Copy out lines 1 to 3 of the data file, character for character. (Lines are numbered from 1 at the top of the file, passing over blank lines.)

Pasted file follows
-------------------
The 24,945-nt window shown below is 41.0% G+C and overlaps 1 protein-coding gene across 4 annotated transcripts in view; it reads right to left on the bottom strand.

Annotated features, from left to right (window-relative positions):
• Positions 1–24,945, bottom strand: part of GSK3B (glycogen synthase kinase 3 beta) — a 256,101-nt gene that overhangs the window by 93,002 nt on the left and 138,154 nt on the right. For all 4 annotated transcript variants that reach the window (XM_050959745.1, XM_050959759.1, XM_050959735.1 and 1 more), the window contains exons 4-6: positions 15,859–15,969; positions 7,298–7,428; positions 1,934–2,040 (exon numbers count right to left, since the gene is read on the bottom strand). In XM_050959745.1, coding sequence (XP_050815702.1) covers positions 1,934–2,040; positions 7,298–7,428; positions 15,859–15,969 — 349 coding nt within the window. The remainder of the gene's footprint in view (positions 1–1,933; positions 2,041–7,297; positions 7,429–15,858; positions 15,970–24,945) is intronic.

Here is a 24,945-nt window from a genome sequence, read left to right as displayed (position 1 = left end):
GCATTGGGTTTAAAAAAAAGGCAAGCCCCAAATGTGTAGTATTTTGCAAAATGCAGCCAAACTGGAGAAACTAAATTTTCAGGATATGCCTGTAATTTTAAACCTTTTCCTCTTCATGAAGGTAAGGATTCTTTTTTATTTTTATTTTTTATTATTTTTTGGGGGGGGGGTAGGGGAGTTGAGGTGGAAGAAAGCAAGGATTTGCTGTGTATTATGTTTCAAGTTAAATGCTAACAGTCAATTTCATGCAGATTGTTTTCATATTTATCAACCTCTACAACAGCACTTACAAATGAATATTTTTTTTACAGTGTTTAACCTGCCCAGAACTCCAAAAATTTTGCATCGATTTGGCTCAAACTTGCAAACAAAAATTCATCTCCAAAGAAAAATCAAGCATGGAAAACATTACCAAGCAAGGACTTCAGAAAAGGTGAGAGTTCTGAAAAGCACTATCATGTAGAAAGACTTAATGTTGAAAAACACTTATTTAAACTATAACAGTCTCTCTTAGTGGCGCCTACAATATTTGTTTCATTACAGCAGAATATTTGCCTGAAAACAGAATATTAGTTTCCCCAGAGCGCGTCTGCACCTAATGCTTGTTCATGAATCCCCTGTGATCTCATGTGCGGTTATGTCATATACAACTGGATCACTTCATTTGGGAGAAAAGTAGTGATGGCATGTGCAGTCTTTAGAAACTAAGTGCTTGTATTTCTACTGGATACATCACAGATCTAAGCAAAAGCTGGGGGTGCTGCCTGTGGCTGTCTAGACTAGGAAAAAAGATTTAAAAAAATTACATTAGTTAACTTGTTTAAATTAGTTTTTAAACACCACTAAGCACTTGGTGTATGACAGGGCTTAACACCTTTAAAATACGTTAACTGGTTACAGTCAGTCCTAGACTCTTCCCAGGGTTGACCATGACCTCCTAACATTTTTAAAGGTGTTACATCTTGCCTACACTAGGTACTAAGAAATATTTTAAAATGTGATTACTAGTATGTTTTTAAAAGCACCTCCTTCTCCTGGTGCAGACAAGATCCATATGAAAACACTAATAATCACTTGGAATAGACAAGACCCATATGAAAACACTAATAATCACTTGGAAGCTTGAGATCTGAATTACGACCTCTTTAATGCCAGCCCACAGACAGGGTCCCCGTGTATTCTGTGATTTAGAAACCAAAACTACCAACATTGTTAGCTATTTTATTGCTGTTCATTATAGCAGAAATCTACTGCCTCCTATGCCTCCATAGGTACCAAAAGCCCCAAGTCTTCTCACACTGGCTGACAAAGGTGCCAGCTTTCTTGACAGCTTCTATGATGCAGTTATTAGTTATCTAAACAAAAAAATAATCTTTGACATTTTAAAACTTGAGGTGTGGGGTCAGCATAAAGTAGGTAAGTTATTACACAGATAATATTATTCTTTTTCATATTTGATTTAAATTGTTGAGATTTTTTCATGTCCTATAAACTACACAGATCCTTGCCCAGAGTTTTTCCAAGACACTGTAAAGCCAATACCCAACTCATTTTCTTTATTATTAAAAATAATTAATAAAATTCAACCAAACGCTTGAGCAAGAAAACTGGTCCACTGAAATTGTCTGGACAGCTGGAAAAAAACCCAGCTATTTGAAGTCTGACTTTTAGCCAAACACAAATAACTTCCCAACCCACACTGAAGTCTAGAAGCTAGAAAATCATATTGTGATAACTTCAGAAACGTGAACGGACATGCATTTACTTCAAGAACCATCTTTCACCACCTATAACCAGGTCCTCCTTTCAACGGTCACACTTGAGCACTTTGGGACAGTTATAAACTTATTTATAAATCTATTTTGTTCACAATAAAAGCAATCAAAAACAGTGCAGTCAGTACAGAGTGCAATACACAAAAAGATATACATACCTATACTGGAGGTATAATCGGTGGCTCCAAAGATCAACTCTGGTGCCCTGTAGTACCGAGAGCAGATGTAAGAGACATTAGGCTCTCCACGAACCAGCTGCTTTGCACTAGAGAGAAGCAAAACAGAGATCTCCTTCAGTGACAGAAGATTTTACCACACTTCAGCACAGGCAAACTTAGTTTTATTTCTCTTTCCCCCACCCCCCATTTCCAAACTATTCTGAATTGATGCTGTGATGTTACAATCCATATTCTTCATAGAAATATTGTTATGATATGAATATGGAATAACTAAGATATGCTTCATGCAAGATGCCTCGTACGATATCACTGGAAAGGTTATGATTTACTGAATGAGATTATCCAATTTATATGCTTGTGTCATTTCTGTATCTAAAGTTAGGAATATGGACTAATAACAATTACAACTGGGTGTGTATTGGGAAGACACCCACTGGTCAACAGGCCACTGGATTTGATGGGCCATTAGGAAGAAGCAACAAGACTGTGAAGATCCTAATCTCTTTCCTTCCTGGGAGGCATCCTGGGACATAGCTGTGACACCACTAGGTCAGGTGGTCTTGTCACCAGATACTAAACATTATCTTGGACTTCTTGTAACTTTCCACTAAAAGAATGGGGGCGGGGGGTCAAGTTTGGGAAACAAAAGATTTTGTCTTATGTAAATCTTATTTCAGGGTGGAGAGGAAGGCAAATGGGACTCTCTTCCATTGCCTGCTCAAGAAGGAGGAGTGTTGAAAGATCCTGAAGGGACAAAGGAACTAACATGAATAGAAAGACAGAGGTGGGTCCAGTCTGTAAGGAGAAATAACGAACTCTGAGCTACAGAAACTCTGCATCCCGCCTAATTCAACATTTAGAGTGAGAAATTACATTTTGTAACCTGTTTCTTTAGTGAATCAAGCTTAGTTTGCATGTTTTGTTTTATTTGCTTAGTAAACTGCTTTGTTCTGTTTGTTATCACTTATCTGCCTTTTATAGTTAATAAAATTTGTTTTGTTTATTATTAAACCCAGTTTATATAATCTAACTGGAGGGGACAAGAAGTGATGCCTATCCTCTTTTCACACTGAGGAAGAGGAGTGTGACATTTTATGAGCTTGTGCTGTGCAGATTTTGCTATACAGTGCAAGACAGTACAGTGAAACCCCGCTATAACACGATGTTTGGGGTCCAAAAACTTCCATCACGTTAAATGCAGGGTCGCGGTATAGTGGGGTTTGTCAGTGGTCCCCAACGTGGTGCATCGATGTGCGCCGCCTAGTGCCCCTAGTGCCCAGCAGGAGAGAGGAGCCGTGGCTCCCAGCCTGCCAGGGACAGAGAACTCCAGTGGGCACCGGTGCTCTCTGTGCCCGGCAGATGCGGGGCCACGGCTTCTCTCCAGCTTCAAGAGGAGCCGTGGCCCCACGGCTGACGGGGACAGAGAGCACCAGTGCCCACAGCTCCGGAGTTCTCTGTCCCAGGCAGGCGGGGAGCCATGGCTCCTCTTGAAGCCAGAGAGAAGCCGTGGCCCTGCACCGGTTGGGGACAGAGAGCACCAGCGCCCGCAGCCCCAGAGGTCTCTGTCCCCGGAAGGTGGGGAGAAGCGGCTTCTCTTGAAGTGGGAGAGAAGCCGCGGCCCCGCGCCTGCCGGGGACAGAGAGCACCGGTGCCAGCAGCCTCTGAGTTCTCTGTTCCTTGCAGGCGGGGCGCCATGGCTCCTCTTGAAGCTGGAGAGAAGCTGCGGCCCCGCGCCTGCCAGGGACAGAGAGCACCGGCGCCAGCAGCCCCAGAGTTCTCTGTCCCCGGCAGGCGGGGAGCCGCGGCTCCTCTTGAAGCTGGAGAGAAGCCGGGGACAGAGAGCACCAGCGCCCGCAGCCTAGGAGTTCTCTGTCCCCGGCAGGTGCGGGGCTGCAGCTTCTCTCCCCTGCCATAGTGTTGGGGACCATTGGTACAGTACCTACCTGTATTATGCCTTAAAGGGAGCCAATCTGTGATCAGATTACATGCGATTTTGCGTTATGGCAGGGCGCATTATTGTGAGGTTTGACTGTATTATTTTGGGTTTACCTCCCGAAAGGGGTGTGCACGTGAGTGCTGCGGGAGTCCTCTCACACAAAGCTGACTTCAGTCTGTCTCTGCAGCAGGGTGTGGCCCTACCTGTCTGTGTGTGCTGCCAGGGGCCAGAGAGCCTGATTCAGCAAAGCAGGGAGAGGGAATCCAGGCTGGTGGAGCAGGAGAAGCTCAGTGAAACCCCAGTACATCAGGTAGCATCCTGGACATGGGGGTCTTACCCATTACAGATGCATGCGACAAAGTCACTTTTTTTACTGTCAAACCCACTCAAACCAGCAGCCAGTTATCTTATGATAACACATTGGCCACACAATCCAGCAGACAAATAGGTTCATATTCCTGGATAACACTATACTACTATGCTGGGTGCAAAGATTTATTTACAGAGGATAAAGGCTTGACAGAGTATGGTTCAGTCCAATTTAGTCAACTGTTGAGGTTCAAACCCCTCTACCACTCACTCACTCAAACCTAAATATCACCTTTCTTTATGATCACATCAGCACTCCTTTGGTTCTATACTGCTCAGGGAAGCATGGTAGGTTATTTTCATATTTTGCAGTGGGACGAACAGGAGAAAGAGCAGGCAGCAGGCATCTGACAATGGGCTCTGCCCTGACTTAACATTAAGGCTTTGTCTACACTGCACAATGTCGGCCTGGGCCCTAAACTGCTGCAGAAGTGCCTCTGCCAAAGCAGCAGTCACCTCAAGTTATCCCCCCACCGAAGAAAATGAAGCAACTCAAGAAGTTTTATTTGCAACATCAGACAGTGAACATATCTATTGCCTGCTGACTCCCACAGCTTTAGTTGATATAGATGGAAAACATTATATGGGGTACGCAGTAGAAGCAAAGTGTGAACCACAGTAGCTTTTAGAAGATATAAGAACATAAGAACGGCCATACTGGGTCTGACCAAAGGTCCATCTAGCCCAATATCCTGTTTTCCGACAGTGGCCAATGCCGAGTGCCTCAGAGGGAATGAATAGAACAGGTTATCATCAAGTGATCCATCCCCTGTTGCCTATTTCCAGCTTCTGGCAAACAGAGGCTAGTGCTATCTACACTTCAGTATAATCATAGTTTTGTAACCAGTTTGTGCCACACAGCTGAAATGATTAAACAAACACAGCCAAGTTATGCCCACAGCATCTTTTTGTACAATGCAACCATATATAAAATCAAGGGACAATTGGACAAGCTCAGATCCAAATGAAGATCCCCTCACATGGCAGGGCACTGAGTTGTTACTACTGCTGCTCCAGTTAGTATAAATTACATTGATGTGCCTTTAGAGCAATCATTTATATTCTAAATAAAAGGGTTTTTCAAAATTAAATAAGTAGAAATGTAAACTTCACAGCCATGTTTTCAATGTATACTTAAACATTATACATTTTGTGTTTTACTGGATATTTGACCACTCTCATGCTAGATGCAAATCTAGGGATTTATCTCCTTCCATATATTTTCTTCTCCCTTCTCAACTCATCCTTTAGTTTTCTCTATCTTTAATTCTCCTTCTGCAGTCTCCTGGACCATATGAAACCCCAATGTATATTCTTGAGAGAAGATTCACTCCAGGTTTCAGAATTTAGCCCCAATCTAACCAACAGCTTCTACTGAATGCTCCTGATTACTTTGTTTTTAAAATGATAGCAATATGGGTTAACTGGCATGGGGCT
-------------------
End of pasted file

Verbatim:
The 24,945-nt window shown below is 41.0% G+C and overlaps 1 protein-coding gene across 4 annotated transcripts in view; it reads right to left on the bottom strand.

Annotated features, from left to right (window-relative positions):
• Positions 1–24,945, bottom strand: part of GSK3B (glycogen synthase kinase 3 beta) — a 256,101-nt gene that overhangs the window by 93,002 nt on the left and 138,154 nt on the right. For all 4 annotated transcript variants that reach the window (XM_050959745.1, XM_050959759.1, XM_050959735.1 and 1 more), the window contains exons 4-6: positions 15,859–15,969; positions 7,298–7,428; positions 1,934–2,040 (exon numbers count right to left, since the gene is read on the bottom strand). In XM_050959745.1, coding sequence (XP_050815702.1) covers positions 1,934–2,040; positions 7,298–7,428; positions 15,859–15,969 — 349 coding nt within the window. The remainder of the gene's footprint in view (positions 1–1,933; positions 2,041–7,297; positions 7,429–15,858; positions 15,970–24,945) is intronic.